Rituals are a powerful internal conversation (no words necessary) about your self-worth, about the way you treat yourself, whether you are prepared to invest in yourself.
However busy you are, you can find a few minutes to be conscious about your rituals.
Think about your habits and rituals for a moment, how many have you got? How many create control, a sense of order? How many make you feel calm and /or connected. What have you been doing unconsciously and does it enrich or empower you or are your rituals keeping you stuck?
If you have some enriching rituals in place already well done, if you are alarmed by what you are habitually doing to yourself or not doing for yourself, it’s never too late to start investing.
Uncertainty, and the fear that comes with it, drives your sympathetic nervous system –your fight/flight, stress response. Your body is designed to operate here in exceptional circumstances, it can’t differentiate between actual physical threat and psychological threat, destructive self-talk, judgement and fear keep you stuck and have a detrimental impact on your long term well-being so watch out for destructive rituals.
Creating certainty, even for a few minutes, has a powerful impact on your neurological function. It trips you back into parasympathetic – rest and restore mode, where we ideally operate from most of the time. Ritual is a great way to create a few minutes of certainty.
If you need to upgrade your rituals here are a few things to try –
- Wake up and consciously smile, it changes the chemicals floating around your brain.
- Create tea / coffee / water time out routines for yourself (I love my 5 minute start my work day routine, of a coffee, my aim for the day and some affirmations – it sets my brain up again with the right neurochemicals sloshing around to keep me empowered and on track)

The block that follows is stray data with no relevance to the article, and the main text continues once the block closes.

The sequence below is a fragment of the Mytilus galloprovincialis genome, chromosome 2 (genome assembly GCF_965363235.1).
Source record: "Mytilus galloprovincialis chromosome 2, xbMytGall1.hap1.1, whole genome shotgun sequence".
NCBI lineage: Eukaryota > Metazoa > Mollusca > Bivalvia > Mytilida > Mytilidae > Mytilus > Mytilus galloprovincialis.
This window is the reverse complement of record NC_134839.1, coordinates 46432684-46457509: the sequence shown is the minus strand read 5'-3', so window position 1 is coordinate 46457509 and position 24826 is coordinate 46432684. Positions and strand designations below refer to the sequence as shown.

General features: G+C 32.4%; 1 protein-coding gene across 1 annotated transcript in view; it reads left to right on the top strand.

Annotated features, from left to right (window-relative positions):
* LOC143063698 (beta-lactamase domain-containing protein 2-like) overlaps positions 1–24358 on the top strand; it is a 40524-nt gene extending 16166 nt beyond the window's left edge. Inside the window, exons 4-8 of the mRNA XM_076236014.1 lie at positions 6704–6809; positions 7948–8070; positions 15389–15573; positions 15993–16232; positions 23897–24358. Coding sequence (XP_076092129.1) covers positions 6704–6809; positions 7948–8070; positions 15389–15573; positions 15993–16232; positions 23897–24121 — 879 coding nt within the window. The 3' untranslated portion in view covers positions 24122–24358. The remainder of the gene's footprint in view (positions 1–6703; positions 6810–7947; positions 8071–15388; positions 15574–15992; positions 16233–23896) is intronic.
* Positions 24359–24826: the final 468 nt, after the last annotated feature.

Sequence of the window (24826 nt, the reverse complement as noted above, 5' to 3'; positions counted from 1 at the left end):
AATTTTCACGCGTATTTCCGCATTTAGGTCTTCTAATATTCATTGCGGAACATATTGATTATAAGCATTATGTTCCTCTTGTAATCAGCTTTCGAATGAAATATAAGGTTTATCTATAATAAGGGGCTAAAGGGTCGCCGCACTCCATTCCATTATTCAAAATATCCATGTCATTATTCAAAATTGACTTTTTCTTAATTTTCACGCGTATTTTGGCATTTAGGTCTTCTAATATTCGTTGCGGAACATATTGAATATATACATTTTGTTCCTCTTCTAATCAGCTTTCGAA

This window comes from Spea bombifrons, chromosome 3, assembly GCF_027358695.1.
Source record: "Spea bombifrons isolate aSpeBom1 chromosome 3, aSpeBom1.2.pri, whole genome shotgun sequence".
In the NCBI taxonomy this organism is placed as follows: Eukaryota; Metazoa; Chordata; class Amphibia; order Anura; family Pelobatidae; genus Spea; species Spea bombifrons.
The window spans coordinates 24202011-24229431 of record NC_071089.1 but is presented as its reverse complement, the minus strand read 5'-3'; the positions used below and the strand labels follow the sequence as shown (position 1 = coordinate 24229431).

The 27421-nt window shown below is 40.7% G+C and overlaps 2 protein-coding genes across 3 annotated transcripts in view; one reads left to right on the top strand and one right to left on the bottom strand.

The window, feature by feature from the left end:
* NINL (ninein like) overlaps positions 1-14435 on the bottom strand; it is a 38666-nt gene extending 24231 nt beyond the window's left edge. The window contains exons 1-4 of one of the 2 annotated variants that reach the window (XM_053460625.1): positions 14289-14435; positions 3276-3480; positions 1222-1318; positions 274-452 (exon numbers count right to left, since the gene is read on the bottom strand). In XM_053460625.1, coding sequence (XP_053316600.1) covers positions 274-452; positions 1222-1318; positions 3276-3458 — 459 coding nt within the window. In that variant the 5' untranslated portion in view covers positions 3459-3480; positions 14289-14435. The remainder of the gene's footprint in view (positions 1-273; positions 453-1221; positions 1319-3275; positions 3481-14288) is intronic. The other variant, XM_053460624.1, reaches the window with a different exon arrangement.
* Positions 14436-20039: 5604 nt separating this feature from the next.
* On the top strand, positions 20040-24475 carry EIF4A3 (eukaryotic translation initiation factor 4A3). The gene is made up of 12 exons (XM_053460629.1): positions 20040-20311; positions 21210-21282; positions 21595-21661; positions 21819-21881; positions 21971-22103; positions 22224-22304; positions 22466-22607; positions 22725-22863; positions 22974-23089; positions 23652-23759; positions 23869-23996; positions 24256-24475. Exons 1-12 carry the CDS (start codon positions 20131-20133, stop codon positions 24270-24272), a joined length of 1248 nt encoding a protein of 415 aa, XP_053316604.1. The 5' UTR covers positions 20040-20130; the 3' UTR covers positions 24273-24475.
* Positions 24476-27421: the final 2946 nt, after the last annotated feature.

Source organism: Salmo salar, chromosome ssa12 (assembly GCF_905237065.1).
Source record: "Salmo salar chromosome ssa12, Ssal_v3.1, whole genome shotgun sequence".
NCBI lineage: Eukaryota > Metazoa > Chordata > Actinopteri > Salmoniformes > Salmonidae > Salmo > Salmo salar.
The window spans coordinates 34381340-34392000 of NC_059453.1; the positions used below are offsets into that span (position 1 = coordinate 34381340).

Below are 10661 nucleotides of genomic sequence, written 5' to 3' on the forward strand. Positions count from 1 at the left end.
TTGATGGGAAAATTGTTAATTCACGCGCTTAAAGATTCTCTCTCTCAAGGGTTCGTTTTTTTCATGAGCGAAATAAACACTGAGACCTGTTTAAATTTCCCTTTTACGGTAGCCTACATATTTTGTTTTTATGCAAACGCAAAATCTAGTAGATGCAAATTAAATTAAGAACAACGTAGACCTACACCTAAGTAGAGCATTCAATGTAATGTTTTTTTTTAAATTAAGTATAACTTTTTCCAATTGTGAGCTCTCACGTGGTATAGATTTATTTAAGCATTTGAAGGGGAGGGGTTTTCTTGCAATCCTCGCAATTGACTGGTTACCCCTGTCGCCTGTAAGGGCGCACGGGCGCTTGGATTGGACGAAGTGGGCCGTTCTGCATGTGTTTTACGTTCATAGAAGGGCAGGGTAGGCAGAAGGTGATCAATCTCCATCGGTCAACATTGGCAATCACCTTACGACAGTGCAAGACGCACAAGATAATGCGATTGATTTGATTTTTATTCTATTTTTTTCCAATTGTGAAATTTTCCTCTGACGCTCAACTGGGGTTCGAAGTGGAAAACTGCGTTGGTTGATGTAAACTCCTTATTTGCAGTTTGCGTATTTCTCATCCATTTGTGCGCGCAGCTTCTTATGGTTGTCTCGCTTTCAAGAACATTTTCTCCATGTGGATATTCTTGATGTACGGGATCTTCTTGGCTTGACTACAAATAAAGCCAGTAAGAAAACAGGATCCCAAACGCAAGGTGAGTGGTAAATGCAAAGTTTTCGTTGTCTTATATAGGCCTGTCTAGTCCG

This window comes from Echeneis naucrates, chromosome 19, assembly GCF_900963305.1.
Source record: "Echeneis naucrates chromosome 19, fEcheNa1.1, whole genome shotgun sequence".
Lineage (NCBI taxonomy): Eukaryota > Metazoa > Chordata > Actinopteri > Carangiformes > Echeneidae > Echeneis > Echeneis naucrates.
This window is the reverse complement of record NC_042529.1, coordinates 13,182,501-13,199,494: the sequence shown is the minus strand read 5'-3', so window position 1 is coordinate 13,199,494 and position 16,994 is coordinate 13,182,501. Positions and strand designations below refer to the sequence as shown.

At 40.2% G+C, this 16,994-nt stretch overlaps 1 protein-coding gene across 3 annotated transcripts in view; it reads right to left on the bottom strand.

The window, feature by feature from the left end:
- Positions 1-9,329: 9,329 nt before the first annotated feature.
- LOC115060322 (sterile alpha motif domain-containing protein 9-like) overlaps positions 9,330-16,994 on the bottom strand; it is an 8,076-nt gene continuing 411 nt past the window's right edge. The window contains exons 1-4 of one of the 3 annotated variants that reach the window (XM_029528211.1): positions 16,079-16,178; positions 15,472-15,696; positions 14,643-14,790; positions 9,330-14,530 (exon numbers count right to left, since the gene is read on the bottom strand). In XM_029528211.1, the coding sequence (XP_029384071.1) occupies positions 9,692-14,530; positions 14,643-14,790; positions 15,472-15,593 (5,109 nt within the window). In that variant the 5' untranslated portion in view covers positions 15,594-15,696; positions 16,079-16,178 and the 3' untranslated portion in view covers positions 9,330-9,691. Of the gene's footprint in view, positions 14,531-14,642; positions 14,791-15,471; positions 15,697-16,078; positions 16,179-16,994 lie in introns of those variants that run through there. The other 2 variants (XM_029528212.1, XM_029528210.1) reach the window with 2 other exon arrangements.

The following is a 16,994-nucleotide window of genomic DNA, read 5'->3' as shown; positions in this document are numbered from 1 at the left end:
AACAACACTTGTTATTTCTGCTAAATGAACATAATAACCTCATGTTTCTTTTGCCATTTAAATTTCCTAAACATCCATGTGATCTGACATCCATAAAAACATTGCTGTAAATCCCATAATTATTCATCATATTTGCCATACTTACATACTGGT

- Set your intentions – some people say this is a morning activity, I believe it is a regular, but what works for you activity – the important bit being setting yourself up to succeed.
- Exercise whether it be yoga, running, football, the gym, a regular routine for yourself is a great ritual.
- Your self-talk – we are predisposed to focus on negatives, positive self-talk often takes a bit of conscious processing.
- Getting outside and breathing fresh air.
Pick one of these and try it. you might find you have to try a few before you find the right fit, have fun. This is not an exhaustive list, if you have others you think people might like please share them in the comments or the Braver group.
You don’t have to join a ceremony or embody an ancient custom to enjoy ritual, unless you want to, but you do have to absolve yourself or your perceived shortcomings and wrong doings and invest in your well-being a little. Spend a little time on yourself and if you are having pancakes or joining bigger ceremonies have fun, as we will be with our own who can actually catch their pancake once they’ve tossed it competition.